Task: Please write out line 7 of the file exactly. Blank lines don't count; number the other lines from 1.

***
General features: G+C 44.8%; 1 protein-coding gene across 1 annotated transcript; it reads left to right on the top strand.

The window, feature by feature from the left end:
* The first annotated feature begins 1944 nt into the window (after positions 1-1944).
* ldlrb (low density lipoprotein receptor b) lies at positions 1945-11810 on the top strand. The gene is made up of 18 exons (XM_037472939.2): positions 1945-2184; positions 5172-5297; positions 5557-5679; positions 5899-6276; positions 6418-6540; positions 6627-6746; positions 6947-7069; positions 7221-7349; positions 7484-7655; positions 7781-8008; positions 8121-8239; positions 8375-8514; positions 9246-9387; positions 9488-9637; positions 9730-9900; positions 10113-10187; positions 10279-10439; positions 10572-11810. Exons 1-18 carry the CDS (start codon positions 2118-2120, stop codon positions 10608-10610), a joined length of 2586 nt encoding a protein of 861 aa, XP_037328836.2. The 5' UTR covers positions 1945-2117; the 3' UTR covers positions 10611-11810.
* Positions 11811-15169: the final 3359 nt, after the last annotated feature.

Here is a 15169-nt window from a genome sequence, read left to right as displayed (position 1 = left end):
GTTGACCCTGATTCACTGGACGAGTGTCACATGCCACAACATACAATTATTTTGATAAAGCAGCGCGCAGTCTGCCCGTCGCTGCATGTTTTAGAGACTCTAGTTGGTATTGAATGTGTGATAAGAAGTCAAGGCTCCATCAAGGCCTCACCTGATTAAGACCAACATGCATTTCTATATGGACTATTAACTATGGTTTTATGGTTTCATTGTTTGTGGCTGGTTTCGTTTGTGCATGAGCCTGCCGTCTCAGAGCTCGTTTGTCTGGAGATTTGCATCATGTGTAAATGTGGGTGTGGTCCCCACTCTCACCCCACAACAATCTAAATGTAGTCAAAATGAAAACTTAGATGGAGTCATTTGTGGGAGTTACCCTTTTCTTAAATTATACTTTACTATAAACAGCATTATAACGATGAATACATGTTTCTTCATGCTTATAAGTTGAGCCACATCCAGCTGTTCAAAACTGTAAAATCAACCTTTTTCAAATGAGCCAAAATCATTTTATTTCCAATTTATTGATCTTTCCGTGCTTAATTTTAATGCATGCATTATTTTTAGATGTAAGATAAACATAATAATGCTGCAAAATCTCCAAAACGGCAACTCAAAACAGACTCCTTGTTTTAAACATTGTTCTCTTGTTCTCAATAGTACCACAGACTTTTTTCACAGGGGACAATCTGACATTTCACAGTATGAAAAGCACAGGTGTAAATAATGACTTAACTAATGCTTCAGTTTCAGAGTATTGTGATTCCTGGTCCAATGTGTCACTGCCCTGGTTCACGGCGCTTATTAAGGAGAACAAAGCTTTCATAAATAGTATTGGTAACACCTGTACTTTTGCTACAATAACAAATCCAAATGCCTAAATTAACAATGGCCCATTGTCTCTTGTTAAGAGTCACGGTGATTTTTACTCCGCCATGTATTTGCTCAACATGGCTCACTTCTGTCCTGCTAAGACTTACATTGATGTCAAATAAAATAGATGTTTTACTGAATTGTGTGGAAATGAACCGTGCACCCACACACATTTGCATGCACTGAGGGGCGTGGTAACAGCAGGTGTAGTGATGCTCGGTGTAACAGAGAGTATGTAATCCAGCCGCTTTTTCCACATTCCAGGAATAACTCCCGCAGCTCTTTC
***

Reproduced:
GTTGACCCTGATTCACTGGACGAGTGTCACATGCCACAACATACAATTATTTTGATAAAGCAGCGCGCAGTCTGCCCGTCGCTGCATGTTTTAGAGACTCTAGTTGGTATTGAATGTGTGATAAGAAGTCAAGGCTCCATCAAGGCCTCACCTGATTAAGACCAACATGCATTTCTATATGGACTATTAACTATGGTTTTATGGTTTCATTGTTTGTGGCTGGTTTCGTTTGTGCATGAGCCTGCCGTCTCAGAGCTCGTTTGTCTGGAGATTTGCATCATGTGTAAATGTGGGTGTGGTCCCCACTCTCACCCCACAACAATCTAAATGTAGTCAAAATGAAAACTTAGATGGAGTCATTTGTGGGAGTTACCCTTTTCTTAAATTATACTTTACTATAAACAGCATTATAACGATGAATACATGTTTCTTCATGCTTATAAGTTGAGCCACATCCAGCTGTTCAAAACTGTAAAATCAACCTTTTTCAAATGAGCCAAAATCATTTTATTTCCAATTTATTGATCTTTCCGTGCTTAATTTTAATGCATGCATTATTTTTAGATGTAAGATAAACATAATAATGCTGCAAAATCTCCAAAACGGCAACTCAAAACAGACTCCTTGTTTTAAACATTGTTCTCTTGTTCTCAATAGTACCACAGACTTTTTTCACAGGGGACAATCTGACATTTCACAGTATGAAAAGCACAGGTGTAAATAATGACTTAACTAATGCTTCAGTTTCAGAGTATTGTGATTCCTGGTCCAATGTGTCACTGCCCTGGTTCACGGCGCTTATTAAGGAGAACAAAGCTTTCATAAATAGTATTGGTAACACCTGTACTTTTGCTACAATAACAAATCCAAATGCCTAAATTAACAATGGCCCATTGTCTCTTGTTAAGAGTCACGGTGATTTTTACTCCGCCATGTATTTGCTCAACATGGCTCACTTCTGTCCTGCTAAGACTTACATTGATGTCAAATAAAATAGATGTTTTACTGAATTGTGTGGAAATGAACCGTGCACCCACACACATTTGCATGCACTGAGGGGCGTGGTAACAGCAGGTGTAGTGATGCTCGGTGTAACAGAGAGTATGTAATCCAGCCGCTTTTTCCACATTCCAGGAATAACTCCCGCAGCTCTTTC